By Eric Berger
December 7, 2015 at 5:00 am ET
While we may not always see large numbers of senior citizens at Presidential candidate rallies, that doesn’t mean that campaigns shouldn’t pay very close attention to these important voters. Unfortunately, it seems that may be the case this election cycle and seniors are taking note. A recent poll of American registered voters age 65 and older found that nearly seven in 10 seniors (69 percent) do not think the 2016 Presidential candidates are paying enough attention to issues most important to seniors, including Medicare.
Bring The Vote Home (BTVH), a nationwide initiative that is empowering seniors to fully engage in America’s electoral process, is seeking to change that.
This is especially important for the 3.5 million Medicare beneficiaries who are homebound due to chronic health conditions or disability, which makes their participation in the electoral process challenging.
According to the BTVH polling data, individual states have room to improve helping seniors cast their vote, with only four in 10 seniors indicating that their state does a good job educating homebound seniors on how to register or obtain an absentee ballot. Knowing this, BTVH has launched a new website which delivers to seniors, disabled Americans, and their healthcare clinicians the resources they need to register to vote and obtain an absentee ballot.
Bring The Vote Home is also working to inform political candidates as they strategize for the coming year by surveying registered senior voters on a wide range of issues, collecting real-time data from thousands of seniors on what they think about the 2016 campaign and other critical issues facing the country, including national security, the economy and access to healthcare.
BTVH conducts custom monthly surveys of registered voters age 65 and older, offering original market research that measures public opinion and senior sentiment on key political and policy issues. The results have been very telling.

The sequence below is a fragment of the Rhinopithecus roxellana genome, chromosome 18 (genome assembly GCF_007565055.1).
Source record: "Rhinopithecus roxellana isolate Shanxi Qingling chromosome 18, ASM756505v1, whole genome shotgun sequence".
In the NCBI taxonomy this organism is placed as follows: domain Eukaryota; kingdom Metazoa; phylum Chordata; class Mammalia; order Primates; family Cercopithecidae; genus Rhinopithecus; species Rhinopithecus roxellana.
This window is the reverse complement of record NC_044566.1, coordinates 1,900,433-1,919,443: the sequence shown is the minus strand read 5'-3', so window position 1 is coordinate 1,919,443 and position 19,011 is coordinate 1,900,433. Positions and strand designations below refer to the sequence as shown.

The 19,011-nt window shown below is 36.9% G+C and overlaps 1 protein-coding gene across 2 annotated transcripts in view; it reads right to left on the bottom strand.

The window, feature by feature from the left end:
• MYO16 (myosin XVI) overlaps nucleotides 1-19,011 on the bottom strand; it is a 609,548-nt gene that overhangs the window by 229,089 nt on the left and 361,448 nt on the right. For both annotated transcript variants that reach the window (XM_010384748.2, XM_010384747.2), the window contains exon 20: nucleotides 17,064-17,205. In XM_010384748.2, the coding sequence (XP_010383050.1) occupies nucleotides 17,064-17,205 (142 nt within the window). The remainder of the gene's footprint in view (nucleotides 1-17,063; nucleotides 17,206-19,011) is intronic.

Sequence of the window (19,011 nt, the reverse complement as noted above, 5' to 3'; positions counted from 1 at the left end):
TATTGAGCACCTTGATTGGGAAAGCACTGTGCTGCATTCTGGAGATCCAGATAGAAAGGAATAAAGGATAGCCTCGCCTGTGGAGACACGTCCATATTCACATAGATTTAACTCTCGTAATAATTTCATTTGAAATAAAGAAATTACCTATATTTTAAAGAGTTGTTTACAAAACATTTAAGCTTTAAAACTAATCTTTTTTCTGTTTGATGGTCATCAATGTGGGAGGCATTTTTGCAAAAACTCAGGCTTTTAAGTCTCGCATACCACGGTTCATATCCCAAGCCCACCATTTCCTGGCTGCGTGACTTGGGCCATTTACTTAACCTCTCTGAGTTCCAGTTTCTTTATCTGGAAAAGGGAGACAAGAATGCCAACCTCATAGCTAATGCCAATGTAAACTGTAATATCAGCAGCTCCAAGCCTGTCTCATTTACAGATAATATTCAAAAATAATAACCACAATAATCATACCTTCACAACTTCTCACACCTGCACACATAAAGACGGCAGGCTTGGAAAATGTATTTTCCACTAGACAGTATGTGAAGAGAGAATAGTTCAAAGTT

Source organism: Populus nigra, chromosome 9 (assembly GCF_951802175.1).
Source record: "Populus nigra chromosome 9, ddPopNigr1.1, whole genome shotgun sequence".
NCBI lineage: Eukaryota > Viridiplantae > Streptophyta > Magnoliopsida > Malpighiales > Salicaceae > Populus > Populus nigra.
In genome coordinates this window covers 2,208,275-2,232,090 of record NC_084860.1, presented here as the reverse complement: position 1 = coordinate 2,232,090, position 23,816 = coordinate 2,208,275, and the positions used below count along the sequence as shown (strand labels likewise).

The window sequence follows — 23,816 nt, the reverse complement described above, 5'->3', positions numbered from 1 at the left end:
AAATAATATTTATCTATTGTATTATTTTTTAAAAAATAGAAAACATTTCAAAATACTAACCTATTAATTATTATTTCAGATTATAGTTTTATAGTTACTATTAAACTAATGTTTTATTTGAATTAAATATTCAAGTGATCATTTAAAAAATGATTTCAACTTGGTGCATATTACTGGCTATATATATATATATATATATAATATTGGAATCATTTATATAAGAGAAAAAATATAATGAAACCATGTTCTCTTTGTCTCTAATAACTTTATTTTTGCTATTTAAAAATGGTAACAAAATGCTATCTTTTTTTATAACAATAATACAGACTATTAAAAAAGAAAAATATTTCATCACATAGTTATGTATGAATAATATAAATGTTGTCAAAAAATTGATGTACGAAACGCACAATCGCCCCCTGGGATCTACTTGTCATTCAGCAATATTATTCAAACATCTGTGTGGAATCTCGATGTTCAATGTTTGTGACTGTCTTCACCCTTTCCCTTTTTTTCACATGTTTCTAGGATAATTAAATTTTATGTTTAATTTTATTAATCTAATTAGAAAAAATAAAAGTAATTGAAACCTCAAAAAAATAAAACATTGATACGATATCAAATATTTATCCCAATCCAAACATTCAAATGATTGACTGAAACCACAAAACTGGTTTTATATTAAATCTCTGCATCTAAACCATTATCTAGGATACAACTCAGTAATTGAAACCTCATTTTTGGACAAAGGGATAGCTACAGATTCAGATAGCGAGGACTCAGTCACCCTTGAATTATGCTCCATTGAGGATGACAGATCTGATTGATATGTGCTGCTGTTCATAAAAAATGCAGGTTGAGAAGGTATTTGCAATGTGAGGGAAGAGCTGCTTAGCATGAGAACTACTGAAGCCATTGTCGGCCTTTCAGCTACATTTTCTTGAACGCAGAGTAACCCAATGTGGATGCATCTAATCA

For example, a new BTVH poll released in November surveyed more than 2,000 registered senior voters and found broadly held concerns that cut across party lines. More than six in 10 respondents (63 percent) disapprove of the job Barack Obama is doing as President and more than three-fourths (76%) think the country is seriously on the wrong track.
Respondents were also asked about each of the leading Democratic and Republican candidates individually, but the majority of senior voters do not trust either leading candidate to properly handle seniors’ issues. In fact, 55 percent do not trust Hillary Clinton to handle seniors’ issues while 48 percent do not think Donald Trump is up to the task. It’s not surprising that these thoughts are similar for the Democratic and Republican parties, with 41 percent saying they trust the Democratic Party and 42 percent saying they trust the Republican Party to best handle seniors’ issues.
With rising healthcare costs and premiums increasing for Medicare beneficiaries, it is critically important that elected officials prioritize the needs of our nation’s seniors, who report feeling ignored by the 2016 Presidential candidates.
By visiting BTVH’s website, registering to vote, and applying for absentee ballots in their state, homebound seniors can empower themselves to fully participate in our democracy and ensure that current lawmakers – and those wanting to become lawmakers – pay attention to the issues that matter most to them.
It’s up to all of us – especially family, friends, and the home healthcare community – to help our seniors cast their ballot. As the 2016 general elections draw closer, it is essential that candidates demonstrate their awareness that senior voters are an important part of the electorate. Let’s act now to ensure that seniors’ voices are heard and the issues they care about most are addressed.
Eric Berger is the CEO of the Partnership for Quality Home Healthcare, a coalition of the nation’s leading innovators of home healthcare dedicated to improving the integrity, quality, and efficiency of home healthcare.